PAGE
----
First Published in
Late in the industrial age, a design and aesthetic movement arose, publicly declaring devotion to the pace of city life and its mechanised efficiency. The Futurists, as they called themselves, issued a manifesto for their Machine Age that urged followers to embrace their Modernism. Futurism, although short-lived, had impact. More influential still, Modernism has been less easy to throw off.
We continue to suffer its consequences in the form of unsustainable building practices, ego-centric designs and the hard, rectilinear forms it espoused and we have inherited. What we need now, is a new manifesto, for a new age. Like Futurism and the Modern Movement, the Green Movement has arisen in response to a changing world. And like Futurism, it too can benefit from a manifesto, or multiple manifestos, to disseminate its aims.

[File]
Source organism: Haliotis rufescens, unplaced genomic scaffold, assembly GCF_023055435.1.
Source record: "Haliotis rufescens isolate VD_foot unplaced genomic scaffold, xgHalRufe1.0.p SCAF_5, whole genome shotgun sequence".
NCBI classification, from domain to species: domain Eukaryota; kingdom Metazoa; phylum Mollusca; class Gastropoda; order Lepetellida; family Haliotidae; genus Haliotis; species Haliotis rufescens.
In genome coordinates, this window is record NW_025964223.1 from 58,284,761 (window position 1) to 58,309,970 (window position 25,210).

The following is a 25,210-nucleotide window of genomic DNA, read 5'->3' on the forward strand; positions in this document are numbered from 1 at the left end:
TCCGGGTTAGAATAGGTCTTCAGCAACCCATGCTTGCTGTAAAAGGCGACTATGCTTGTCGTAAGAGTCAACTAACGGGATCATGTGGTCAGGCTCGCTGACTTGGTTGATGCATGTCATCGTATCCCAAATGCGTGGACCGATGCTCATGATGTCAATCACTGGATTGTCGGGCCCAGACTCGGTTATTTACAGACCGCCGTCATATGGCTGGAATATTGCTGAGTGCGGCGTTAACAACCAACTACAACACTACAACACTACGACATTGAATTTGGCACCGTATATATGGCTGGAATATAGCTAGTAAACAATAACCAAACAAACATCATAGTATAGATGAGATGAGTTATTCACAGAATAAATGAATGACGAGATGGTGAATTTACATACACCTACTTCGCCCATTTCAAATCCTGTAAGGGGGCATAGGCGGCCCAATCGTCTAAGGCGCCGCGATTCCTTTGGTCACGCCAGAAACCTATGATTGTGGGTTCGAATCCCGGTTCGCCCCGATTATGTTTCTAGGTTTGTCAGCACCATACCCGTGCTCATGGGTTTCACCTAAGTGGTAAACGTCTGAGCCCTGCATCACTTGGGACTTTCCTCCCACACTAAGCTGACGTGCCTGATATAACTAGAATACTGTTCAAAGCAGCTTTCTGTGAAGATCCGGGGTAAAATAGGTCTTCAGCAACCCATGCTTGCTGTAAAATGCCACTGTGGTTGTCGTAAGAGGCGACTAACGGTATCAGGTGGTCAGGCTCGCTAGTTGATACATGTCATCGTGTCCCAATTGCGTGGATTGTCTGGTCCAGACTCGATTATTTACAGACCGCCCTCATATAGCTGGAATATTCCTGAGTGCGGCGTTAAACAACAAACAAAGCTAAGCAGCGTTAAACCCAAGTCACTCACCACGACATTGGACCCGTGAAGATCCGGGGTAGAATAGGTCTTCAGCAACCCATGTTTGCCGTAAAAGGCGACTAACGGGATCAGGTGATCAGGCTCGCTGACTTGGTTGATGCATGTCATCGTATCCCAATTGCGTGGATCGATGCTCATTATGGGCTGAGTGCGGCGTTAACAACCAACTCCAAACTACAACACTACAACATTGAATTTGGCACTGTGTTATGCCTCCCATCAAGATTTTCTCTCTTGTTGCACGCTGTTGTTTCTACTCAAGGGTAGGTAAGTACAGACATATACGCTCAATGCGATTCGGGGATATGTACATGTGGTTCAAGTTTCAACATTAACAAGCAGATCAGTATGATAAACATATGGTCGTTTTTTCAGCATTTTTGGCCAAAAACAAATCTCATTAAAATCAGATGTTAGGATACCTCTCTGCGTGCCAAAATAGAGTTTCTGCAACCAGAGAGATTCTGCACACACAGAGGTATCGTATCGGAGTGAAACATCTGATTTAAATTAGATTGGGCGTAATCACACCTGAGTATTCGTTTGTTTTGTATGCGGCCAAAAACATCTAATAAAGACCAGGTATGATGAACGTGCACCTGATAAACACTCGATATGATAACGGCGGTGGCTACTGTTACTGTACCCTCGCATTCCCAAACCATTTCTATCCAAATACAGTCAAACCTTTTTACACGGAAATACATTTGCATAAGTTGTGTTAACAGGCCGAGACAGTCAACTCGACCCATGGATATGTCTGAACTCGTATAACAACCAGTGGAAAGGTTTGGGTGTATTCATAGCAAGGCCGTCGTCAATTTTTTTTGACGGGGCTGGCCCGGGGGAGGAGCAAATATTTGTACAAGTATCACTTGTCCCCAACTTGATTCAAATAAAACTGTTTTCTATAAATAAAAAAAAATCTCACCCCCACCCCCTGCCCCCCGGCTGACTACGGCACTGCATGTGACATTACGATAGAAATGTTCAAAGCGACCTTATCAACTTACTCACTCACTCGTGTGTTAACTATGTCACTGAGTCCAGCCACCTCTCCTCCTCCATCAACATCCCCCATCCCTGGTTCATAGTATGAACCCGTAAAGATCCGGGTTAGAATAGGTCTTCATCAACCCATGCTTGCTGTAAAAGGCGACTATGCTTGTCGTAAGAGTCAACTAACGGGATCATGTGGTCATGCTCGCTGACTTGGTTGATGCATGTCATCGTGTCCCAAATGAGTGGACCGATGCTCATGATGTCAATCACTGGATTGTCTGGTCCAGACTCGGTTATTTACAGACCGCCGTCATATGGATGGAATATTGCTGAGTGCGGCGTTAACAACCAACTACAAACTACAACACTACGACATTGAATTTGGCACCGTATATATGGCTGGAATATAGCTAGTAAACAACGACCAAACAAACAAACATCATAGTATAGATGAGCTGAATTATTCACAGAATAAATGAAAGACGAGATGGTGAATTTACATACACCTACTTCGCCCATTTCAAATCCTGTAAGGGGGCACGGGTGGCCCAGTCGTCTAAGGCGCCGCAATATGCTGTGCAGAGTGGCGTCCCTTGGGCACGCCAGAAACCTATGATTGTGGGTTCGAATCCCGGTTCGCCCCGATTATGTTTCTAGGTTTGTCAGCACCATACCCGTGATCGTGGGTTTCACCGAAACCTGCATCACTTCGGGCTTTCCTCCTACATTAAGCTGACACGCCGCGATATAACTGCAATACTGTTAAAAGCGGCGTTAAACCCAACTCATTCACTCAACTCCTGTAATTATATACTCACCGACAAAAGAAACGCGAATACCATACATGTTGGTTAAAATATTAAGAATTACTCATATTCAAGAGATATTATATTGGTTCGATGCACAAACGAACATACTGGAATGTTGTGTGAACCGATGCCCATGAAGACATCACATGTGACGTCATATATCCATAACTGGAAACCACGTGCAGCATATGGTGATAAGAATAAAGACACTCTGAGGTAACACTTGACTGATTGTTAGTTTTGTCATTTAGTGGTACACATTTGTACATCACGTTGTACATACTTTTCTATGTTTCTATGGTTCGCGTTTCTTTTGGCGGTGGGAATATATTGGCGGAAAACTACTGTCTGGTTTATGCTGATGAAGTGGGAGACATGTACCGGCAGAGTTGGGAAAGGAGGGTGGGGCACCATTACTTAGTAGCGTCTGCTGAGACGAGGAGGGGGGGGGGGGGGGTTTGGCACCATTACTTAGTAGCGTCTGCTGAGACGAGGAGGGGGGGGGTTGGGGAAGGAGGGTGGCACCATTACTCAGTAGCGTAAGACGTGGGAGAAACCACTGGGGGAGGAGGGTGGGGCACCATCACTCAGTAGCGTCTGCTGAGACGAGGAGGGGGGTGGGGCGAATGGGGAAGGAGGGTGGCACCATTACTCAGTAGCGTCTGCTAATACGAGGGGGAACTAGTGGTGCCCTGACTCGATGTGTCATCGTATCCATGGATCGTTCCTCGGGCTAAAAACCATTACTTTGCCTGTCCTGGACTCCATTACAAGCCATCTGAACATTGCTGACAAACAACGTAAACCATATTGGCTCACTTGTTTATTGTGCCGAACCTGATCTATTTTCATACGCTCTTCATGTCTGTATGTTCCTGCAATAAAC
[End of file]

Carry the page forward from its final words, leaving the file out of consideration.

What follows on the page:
Ironically, many of the tenants of such a Green Manifesto would be opposed to the excesses and naiveties of the past. A manifesto both tracks our progress, and premeditates it. It is a brave and open statement of intent. It is also a means of inspiring others. Which is why we have asked an eco-architect, a designer of sustainable furniture, and two product developers who work with recyclables to qualify, in their own words, their values and actions in relation to the objects they produce for this world.